South Yard (1845-1865)
The 1837 insurance map that aided Montpelier archaeologists focus their investigations into the South Yard also showed that the 18th-century South Kitchen had been razed prior to the creation of the map. Shortly afterwards the other structures would be demolished as part of Benjamin Thornton’s changes to the house and the landscape.
Originally, archaeologists believed the stone and brick pathways in the South Yard served as the means by which enslaved domestic servants moved between the duplex-homes and smokehouses, and the mansion itself. This interpretation changed when archaeologists were excavating the Southeast Duplex-Home in 2011 as part of a broader investigation of the enslaved community at Montpelier. Overlying the stone foundation of the early-19th-century duplex-home was a brick pathway that extended from the side of the mansion, joined with a path from the well house, and then headed towards the garden.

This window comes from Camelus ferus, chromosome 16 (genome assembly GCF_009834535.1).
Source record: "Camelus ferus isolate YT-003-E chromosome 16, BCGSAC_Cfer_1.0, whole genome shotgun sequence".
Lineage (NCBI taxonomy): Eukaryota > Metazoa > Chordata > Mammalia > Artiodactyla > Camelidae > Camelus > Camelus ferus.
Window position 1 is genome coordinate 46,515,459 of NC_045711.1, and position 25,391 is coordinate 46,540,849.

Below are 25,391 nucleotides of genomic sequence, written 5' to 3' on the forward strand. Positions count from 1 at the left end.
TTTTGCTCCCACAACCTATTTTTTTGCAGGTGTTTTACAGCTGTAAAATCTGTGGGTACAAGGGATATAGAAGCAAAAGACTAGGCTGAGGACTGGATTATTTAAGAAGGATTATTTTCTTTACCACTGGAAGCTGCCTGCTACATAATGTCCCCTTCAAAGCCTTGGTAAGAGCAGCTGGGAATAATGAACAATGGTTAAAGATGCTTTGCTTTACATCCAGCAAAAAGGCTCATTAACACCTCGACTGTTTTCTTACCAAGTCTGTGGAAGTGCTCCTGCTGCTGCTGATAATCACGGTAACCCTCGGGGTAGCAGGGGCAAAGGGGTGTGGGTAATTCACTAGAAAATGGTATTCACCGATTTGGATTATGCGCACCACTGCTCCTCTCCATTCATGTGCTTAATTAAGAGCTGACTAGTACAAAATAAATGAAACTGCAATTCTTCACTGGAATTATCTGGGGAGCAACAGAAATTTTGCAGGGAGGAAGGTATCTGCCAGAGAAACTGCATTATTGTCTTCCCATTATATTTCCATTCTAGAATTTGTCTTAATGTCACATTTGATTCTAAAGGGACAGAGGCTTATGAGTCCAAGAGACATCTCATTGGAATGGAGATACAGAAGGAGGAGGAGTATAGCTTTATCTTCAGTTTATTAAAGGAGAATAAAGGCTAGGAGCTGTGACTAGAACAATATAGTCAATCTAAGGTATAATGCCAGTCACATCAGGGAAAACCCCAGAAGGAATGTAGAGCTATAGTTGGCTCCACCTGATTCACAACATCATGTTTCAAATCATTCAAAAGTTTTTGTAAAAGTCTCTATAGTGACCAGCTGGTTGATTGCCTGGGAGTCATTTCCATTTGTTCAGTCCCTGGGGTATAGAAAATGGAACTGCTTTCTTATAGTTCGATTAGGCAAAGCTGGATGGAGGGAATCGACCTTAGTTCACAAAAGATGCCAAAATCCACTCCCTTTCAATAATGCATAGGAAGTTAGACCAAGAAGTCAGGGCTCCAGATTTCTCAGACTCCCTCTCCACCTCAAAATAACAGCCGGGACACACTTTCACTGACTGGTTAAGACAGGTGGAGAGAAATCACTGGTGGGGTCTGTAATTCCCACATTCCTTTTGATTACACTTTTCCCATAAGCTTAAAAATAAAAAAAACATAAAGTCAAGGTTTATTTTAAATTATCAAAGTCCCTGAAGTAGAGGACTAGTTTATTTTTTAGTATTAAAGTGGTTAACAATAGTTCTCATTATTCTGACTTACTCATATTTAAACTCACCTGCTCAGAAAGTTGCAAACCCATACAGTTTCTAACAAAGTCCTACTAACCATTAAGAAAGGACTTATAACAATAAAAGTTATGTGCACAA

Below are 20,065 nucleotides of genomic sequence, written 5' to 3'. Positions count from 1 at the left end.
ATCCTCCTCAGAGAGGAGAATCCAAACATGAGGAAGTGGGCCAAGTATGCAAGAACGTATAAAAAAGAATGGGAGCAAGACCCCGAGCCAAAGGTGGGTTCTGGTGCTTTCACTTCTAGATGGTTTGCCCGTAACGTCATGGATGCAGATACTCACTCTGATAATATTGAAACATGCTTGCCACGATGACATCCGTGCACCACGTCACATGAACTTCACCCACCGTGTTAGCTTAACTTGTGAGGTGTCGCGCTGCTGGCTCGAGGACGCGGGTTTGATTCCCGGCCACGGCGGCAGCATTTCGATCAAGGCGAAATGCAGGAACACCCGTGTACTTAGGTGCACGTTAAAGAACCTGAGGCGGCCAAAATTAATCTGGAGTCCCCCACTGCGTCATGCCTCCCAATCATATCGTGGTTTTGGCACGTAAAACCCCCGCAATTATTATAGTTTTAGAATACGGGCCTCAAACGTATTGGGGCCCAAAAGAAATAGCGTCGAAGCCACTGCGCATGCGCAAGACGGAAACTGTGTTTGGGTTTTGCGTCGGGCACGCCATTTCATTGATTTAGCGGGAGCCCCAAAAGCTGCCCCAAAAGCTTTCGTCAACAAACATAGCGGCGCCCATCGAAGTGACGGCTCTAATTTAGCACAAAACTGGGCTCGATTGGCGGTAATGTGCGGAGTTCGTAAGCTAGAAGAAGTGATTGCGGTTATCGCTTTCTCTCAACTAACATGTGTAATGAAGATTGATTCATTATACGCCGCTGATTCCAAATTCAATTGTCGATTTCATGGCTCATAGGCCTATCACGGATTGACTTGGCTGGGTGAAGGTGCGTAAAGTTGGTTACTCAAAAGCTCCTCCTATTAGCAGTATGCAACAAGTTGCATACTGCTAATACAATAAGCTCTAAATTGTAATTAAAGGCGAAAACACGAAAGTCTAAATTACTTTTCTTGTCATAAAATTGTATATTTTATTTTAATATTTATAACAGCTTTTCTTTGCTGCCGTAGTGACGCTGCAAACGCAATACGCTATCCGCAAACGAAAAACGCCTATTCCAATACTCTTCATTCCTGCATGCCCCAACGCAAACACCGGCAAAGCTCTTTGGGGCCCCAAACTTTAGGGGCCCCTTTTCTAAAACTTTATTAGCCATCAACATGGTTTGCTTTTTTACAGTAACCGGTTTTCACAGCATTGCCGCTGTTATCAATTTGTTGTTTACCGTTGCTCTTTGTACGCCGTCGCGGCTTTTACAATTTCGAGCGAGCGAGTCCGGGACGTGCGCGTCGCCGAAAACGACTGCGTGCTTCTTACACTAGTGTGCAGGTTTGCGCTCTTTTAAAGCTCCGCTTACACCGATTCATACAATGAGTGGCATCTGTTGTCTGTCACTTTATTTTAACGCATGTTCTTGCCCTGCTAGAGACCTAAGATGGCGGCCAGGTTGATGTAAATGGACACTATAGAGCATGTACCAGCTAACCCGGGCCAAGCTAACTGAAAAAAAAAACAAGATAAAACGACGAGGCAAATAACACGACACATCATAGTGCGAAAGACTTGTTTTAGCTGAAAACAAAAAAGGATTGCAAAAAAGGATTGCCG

This principle of relative stratigraphy—of defining what artifact or structural feature is older or younger than another—clearly defines the pathways as post-Madison. While initially disappointing, this did open the interpretation that the Madisons treated their social spaces differently than at other historic properties.